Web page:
I must’ve spent the first 30 years of my moviegoing life looking for the greatest thrill. For a while, Arnold Schwarzenegger was my most reliable resource, along with some of his big studio brethren like Die Hard and Indiana Jones. I started exploring Hong Kong cinema thanks to John Woo and Jackie Chan and discovered a new world of cinema that didn’t play by Hollywood rules of what you could do in a movie, so they pushed me even further. When I first saw scenes from Shoot ‘Em Up, I found my soul mate.
Writer/director Michael Davis got it. He knew that action should be about the most awesome thing you could imagine, unrestrained by real world physics. This is a movie. It doesn’t have to play by the rules. Shoot ‘Em Up does have its own internal logic. It asks you to agree that a gunshot can manipulate anything in the environment to create cause and effect chain reactions, and also that Smith (Clive Owen) will never miss a shot. Your reward for agreeing to those rules is a film full of the most imaginative action sequences ever conceived. As you know, my only rule is “because it’s awesome,” and Michael Davis wins my support with every scene in Shoot ‘Em Up.
Since I still want people to discover Shoot ‘Em Up I’ll try to keep my spoilers minimal, although describing it still can’t equal seeing it before your own eyes. But you can tell Davis has no limits when he opens the film with a gunfight during childbirth. A prime example of the movie’s internal logic is shooting the umbilical cord. I’d have to ask a doctor if that’s medically sound but I’m willing to believe it cauterized the wound and everything’s fine. Other noteworthy sequences include a skydiving shootout (even the Point Break remake didn’t go there) and a love scene shootout (that warrants a whole paragraph later.) If that’s enough to sell you, and it damn well should be, then stop right here and go watch Shoot ‘Em Up.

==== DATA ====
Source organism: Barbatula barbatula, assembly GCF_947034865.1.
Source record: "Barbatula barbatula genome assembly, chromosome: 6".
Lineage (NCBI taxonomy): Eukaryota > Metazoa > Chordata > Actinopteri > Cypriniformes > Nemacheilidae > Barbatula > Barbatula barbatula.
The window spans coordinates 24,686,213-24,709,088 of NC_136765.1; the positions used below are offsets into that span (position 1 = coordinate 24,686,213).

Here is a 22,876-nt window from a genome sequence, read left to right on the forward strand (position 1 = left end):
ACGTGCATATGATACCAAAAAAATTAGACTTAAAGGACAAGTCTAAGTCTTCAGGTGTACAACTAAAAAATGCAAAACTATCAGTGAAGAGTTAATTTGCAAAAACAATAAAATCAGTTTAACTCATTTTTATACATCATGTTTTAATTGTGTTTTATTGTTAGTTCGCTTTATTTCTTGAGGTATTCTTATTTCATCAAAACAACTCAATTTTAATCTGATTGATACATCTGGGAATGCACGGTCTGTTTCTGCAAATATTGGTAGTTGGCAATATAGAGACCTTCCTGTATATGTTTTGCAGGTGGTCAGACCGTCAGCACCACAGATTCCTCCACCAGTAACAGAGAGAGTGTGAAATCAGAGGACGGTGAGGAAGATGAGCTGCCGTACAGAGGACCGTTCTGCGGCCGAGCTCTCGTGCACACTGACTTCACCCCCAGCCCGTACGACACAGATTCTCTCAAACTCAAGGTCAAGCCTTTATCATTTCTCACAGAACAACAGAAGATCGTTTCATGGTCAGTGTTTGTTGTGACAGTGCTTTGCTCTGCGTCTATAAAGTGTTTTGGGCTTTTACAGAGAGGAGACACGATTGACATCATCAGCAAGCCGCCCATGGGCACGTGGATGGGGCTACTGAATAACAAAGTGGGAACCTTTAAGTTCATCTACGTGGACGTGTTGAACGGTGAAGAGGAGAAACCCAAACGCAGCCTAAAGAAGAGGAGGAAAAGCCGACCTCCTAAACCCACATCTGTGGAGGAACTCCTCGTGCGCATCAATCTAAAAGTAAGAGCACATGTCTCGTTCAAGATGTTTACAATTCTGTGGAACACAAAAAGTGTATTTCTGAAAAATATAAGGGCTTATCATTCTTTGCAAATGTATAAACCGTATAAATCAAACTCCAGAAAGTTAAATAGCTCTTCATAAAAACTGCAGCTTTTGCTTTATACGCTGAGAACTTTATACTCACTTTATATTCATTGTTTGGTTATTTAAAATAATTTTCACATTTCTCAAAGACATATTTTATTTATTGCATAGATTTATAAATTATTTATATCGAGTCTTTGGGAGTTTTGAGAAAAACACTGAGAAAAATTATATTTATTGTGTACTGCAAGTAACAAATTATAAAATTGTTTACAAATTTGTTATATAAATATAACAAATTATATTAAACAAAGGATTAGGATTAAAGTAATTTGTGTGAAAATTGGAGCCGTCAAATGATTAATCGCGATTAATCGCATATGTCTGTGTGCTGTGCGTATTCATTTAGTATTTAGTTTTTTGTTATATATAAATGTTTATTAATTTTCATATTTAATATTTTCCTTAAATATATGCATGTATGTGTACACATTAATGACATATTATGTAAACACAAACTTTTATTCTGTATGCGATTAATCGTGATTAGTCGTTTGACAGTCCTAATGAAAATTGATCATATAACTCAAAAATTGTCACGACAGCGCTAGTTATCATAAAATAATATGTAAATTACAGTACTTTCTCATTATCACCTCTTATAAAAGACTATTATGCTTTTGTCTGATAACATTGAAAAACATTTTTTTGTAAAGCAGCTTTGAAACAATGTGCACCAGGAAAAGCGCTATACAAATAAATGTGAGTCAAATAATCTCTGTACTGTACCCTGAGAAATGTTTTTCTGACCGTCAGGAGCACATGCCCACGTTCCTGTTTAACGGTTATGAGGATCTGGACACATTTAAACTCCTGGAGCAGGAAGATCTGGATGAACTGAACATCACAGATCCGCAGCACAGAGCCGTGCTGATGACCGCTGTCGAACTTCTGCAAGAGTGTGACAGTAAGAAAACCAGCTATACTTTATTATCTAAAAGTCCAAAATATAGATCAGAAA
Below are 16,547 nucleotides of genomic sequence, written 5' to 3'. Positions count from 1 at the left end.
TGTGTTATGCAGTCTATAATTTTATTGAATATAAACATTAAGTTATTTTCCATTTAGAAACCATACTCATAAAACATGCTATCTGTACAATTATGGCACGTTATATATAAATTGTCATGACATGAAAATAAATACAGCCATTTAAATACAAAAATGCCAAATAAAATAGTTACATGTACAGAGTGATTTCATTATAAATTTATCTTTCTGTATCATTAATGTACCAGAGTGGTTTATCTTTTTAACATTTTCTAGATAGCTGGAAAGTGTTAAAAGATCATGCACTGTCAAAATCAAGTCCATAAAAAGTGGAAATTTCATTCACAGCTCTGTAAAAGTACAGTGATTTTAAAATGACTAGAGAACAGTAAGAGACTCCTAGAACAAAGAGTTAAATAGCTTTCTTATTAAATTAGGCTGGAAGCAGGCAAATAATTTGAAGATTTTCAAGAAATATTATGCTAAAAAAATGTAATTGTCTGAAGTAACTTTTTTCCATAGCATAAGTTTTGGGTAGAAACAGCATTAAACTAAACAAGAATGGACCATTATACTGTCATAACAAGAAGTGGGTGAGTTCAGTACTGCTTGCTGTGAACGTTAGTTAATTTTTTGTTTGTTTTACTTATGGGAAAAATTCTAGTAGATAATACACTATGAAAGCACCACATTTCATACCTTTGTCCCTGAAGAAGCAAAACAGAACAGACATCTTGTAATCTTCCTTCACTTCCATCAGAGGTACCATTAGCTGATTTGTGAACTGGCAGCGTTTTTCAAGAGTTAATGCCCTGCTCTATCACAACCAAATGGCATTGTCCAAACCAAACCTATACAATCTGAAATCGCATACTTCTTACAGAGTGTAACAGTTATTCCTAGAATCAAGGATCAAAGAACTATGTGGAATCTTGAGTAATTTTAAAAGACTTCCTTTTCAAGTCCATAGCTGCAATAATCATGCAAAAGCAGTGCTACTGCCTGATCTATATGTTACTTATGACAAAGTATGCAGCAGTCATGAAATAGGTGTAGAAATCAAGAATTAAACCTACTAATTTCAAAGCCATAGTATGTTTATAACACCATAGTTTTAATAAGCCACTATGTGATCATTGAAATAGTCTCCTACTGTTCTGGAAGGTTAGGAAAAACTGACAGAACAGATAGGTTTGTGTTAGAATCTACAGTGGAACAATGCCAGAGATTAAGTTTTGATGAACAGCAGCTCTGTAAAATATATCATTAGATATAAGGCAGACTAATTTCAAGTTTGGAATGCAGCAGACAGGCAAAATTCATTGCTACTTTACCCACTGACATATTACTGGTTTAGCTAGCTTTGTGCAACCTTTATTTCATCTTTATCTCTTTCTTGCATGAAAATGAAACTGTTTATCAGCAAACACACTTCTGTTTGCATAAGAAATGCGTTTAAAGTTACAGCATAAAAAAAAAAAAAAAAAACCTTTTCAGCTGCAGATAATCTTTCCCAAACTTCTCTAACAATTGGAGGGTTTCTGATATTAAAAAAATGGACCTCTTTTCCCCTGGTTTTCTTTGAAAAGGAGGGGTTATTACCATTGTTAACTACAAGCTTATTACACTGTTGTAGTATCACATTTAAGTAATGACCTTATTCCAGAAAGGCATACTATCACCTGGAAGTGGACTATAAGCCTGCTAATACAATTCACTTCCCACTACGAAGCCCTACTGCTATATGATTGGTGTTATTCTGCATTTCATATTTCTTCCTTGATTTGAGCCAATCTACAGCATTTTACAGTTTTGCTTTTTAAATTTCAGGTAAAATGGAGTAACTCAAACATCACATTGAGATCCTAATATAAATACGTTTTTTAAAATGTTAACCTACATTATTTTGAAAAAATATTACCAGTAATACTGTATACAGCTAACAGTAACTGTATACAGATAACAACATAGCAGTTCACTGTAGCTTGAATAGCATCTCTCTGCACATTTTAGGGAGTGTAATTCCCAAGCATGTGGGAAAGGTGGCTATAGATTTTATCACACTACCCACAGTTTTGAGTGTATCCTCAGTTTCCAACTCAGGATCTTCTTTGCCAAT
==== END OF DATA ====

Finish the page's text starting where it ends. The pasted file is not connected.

Smith ends up protecting the baby from Hertz (Paul Giamatti) which means carrying it through a lot of firefights. Smith ultimately uncovers the plot, and it’s a fine conspiracy on which to hang these action sequences. We’ve accepted far less for far more basic action (You killed my brother, now I’m coming for you; we’ve gotta stop the bad guy from getting this thing/get back the thing they stole, etc.) Smith is the classic reluctant hero though. He would stay out of it but can’t let a pregnant woman and her baby get killed. The way Davis reveals this is so visual, we get all the motivation without exposition.
I knew Davis was my soul mate when I saw the way he staged action. Smith runs an obstacle course of his own making around the bad guys. Smith carves his own path but the editing shows Smith’s plan. You want to see a sliding John Woo pose? Let Smith give himself a slick to slide on. Need to jump over something? Watch Smith make himself a ramp.
Actually, I knew it when Davis thought of a scene I’d always imagined when I was a young writer. Smith crashes his car into a van to launch himself at the bad guys. Of course in the world of Shoot ‘Em Up, he lands with not so much as a hint of whiplash and quickly turns around to take out the van load of henchmen. I always believed in movie heroes being tougher than mere mortals. Perhaps that’s why Sam Raimi appealed to me so much too. Davis showed me the scene straight out of my childhood soul. He didn’t even have to say hello. He had me at Clive Owen launching himself through a windshield. How he gets into that car in the first place is a doozy too. The first kill tells you anything is fair game with an unorthodox stab. Every shoot out makes use of every aspect of the environment, be it a bathroom air dryer, file cabinets or a fireplace.